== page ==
The Bloomberg business news service carried an interesting report by Joe Saumarez-Smith on the 5th Annual Mobile Gambling Summit in London this week. Saumarez-Smith is chief executive officer of Sports Gaming, a U.K. management consulting firm to the gaming industry, and the owner of European online bingo companies and odds comparison Web sites.
He reports that industry executives were optimistic about the growth of the mobile gambling industry, quoting several delegates on their views.
Charles Palmer, a co-founder of Mfuse, a mobile gaming software developer focused on sports betting, said: "In the past year our clients have taken more than GBP 100 million in bets through mobile devices, which suggests the market is developing very quickly. We are developing casino and bingo applications for launch next year and we see
real evidence that users are very enthusiastic about mobile gaming.”
Mfuse's clients include some of the world's largest gambling companies, including Ladbrokes Plc, Gala Coral Group Ltd., William Hill Plc, Bet365 Group Ltd. and Rank Group Plc's Mecca unit. Mfuse recently attracted investment from online gambling pioneer Mark Blandford, the founder of Sportingbet.com.
Saumarez-Smith recounts that panelists at the conference generally agreed that mainstream acceptance of mobile gaming was probably still three to four years away. One of the main hurdles for acceptance in the U.K. could fall away when coming generations of mobile-savvy users reach the age of 18, and can legally gamble on their phones.
The quality and technology of handsets and the speed of interactivity has been a problem until recently, detracting from the gaming experience industry experts agreed. The launch of Apple Inc.'s iPhone was regularly cited as a big driver to getting people to load new applications onto their mobiles.
Matt Welch, chief operating officer of U.K.-based Cecure Gaming Ltd., which offers poker on mobiles, said: "Figuring out how to get playable speeds has taken the company years. We now have a 0.2 second delay for a decision in poker, which is pretty much the same speed as online. Four years ago that delay was 16 seconds, which meant a hand of poker could take as long as 20 minutes. Obviously no one wanted to play at those speeds.”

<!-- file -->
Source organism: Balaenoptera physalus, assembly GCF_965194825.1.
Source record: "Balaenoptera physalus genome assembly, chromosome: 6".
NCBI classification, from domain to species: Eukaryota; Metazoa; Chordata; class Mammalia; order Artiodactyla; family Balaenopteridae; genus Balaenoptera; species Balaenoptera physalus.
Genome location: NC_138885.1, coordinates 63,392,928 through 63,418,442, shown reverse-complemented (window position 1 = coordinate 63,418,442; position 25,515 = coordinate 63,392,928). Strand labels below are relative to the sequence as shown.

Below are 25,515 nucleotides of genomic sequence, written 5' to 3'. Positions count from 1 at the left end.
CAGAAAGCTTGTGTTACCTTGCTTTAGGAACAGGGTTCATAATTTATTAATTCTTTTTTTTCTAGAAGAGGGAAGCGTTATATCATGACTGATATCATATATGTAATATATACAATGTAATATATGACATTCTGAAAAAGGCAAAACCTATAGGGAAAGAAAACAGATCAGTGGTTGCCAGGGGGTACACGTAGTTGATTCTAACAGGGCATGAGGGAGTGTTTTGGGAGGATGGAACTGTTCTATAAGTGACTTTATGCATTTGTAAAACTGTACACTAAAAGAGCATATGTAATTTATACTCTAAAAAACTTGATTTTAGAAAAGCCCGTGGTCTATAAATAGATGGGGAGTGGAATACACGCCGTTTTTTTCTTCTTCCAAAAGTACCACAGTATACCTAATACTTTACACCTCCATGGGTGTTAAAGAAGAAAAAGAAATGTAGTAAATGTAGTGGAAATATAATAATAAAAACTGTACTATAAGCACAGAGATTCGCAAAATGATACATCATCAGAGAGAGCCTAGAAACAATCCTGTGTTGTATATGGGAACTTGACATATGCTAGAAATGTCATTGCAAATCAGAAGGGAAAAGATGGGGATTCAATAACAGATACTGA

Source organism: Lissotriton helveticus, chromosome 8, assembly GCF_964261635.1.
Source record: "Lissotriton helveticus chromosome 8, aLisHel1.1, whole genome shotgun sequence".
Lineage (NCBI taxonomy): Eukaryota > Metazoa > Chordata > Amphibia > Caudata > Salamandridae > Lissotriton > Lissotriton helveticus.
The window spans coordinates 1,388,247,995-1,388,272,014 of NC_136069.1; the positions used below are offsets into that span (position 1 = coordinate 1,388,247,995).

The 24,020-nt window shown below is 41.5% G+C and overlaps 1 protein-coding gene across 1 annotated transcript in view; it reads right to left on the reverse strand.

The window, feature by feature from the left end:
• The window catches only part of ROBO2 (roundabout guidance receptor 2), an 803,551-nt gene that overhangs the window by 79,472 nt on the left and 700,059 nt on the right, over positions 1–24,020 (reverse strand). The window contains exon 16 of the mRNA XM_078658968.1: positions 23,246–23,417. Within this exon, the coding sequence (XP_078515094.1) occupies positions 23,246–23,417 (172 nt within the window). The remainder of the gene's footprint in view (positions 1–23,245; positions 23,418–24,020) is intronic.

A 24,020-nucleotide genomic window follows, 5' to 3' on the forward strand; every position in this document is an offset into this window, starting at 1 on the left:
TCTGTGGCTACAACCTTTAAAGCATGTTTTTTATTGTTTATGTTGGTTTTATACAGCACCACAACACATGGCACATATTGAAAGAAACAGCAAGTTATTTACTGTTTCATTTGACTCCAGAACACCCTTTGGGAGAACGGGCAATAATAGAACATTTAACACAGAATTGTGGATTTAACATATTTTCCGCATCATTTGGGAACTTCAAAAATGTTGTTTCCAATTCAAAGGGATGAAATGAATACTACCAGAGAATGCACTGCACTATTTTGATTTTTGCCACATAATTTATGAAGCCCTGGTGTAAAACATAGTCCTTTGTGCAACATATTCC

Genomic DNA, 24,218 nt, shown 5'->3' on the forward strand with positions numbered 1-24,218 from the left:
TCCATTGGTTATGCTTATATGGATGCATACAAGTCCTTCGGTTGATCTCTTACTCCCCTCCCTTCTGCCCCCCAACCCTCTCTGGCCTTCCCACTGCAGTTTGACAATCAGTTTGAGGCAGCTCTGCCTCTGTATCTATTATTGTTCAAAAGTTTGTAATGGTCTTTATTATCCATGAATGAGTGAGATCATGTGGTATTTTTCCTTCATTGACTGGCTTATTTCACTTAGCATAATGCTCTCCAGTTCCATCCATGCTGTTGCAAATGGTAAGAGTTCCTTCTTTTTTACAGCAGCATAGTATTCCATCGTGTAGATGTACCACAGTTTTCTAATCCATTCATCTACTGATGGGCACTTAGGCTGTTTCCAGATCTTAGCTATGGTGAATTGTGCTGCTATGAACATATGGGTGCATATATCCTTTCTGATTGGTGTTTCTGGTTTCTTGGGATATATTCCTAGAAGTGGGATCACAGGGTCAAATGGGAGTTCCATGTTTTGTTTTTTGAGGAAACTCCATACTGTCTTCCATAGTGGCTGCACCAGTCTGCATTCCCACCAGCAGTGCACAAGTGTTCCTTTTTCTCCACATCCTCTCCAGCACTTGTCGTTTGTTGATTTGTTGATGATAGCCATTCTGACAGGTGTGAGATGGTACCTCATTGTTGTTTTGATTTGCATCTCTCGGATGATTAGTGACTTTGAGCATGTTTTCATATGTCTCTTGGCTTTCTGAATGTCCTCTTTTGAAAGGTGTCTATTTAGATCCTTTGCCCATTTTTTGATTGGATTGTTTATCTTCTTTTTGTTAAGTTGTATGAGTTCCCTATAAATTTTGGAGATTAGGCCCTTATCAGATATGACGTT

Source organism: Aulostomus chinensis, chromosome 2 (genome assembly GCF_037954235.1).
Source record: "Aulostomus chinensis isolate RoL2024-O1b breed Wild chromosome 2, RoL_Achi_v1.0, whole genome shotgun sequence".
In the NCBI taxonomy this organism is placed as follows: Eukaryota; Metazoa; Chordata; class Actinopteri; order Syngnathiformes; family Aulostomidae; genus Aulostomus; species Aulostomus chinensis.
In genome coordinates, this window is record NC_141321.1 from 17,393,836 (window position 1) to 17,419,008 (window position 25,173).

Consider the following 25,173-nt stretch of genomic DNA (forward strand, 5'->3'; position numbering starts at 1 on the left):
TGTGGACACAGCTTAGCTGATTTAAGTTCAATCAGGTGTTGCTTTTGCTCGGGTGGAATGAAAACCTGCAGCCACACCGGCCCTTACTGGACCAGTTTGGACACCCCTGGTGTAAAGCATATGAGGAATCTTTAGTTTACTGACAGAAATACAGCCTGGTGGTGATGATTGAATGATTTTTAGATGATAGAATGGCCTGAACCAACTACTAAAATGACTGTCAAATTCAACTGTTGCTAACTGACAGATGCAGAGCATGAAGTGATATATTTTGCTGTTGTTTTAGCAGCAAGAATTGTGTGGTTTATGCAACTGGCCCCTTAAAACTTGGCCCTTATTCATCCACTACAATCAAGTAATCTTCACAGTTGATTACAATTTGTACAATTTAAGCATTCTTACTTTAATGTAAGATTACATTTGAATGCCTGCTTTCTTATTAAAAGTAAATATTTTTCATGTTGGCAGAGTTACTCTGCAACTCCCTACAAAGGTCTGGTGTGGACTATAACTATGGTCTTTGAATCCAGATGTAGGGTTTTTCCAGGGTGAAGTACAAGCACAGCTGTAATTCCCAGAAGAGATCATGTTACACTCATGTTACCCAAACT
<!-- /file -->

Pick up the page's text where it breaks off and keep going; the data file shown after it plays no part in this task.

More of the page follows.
Richard Hewitt, mobile product manager for Betfair, the world's largest betting exchange, opined that from the gambling operator's perspective, getting clients to gamble on their mobiles is compelling because it increases the lifetime value of a customer by a factor of two to three. "It is massively valuable for us to convert a customer to mobile,” he said. "Mobile betting is currently one of the three most important things in the company.”
Pritpal Bains, senior product manager at British Sky Broadcasting Group Plc's Skybet unit, commented: "Only a small percentage of our customer base use mobile gambling but we would expect it to grow rapidly once we have the correct services in place.”
Perhaps the greatest brake on the adoption of mobile gambling will be the attitude of the mobile operators, Saumarez-Smith writes. In the U.K., gambling companies and software providers complain that for years operators such as France Telecom SA's Orange and Vodafone Group Plc have tried to shield their customers from gambling content and have therefore delayed the takeup of mobile gambling.
But in the past 12 months mobile operators have started to offer gambling content on their own home pages, or portals, and Vodafone launched a betting portal last week, he reports. But even then, the companies are wary of what customers might think.
Mike Higham, business development manager of Vodafone, told delegates about a royal visit to the company. "The Queen came to our headquarters on Friday and our brand police would not allow betting on the home page," he recalled. "I said, `But the Queen owns horses and is known to bet.' But they said, `We don't care,' and removed the link.”
Vodafone restricts advertising links to casino-type services between 6 a.m. and 10 p.m., although links to sports betting are permitted during the day.
Saumarez-Smith says that American gamblers are unlikely to see any of these [mobile gambling] innovations soon. The largest mobile gaming software companies refuse to touch American clients because of questions about the legality of these services in the U.S., and it is likely that U.S. phone companies would swiftly block any gambling sites. So for now, the growth of mobile gaming looks confined to Europe and the small number of Asian countries that permit it.
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